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Connecting Families with Affordable Housing in Connecticut

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Much of the discussion about housing is based on numbers. No more than 30% of income should be spent on housing to consider it affordable. Fair Market Rent for a two-bedroom apartment in Connecticut is $1,123 per month. For this rent to be affordable, a household needs to earn $3,745 monthly, or $44,938 annually. The Housing Wage--the hourly wage needed to garner this paycheck-- is $21.60. These statistics, from the National Low Income Housing Coalition, are above the national average, but then again, so is Connecticut's minimum wage of $8 an hour; federal minimum wage is $6.55. Still, a single Connecticut worker making minimum wage must work 108 hours per week to afford the $1,123 per month two-bedroom at Fair Market Rent. For a one-bedroom, 89 hours per week are needed; a studio necessitates only 73 hours a week, but that's still the equivalent of working 1.8 full-time jobs.

Cynthia Cruz and her family moved in to their new home in July 2008, with the help of CWLA member agency The Connection, Inc.

The Connection, Inc., a CWLA member agency, is working to support vulnerable families across Connecticut by placing them in affordable housing. At its founding in 1972, The Connection was a substance abuse treatment program, and so when the Supportive Housing for Families (SHF) program began, it was to serve families referred by the state Department of Children and Families (DCF) who had experienced substance abuse. But according to Chelsea Humphrey, a Connection case manager, the agency and DCF realized more of their families could benefit from housing assistance. "It's not just substance abusing families who need help--nearly all of them do," she said during a workshop at CWLA's 2010 national conference. As child welfare research and experience show, housing can indeed affect family stability and influence neglect and abuse. Lack of stable housing can bring a family into the system and keep them there, delaying reunification. But by expanding to help other DCF families at risk of homelessness--not just those with substance abuse problems--The Connection aims to keep even more families together.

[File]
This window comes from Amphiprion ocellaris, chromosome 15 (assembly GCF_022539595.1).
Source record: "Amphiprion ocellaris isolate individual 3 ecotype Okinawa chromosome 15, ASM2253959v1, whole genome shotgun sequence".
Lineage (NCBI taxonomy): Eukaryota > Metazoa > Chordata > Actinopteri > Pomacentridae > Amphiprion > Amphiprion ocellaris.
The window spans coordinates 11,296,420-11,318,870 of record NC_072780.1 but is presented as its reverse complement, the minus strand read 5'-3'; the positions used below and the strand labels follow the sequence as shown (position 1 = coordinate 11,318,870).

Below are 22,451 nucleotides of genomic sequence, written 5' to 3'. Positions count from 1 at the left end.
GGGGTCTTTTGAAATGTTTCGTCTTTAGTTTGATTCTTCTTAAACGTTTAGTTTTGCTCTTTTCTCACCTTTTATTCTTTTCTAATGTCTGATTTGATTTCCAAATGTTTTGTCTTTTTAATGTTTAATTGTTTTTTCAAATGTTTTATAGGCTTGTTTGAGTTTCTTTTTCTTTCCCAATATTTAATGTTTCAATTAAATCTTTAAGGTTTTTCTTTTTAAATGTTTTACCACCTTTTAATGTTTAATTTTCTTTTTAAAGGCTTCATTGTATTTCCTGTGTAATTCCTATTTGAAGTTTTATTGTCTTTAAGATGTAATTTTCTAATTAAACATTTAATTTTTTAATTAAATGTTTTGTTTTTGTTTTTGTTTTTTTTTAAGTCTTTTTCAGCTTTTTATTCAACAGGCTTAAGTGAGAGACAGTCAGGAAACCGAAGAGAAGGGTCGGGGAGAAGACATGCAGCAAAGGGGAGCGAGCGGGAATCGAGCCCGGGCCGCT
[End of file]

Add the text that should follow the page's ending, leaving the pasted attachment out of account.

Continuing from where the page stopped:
Humphrey is one of 43 case managers The Connection employs statewide in local community offices. Each case manager works with 12-15 families, whom they visit at least once a week. "We wrap them around with services," Humphrey said. Substance abuse treatment is still available, as is mental health treatment, parenting support, help with education and employment searching, and transportation. Goals set by DCF are reviewed with each family every three months. The Connection typically manages a case for one to two years.

Chelsea Humphrey worked with Norma Rosa and her children to find stable housing.

The agency contracts with nonprofit partners, but it provides centralized training, data collection, and reporting. The Connection's main office can focus on statewide constants-- especially requirements for funding--but doesn't need to have specialized information about housing availability in all areas of Connecticut. "We don't have to be the expert in every single city," Humphrey said. She outlined other benefits of this arrangement: more statewide presence for the agency; more access to local services and area resources for its clients; more opportunity for collaborations and interagency relationships; better ability to integrate families into their own communities and neighborhoods; and an incentive for state government to fund the program, with one easy, centralized point of access and reporting, as well as standardized services across Connecticut.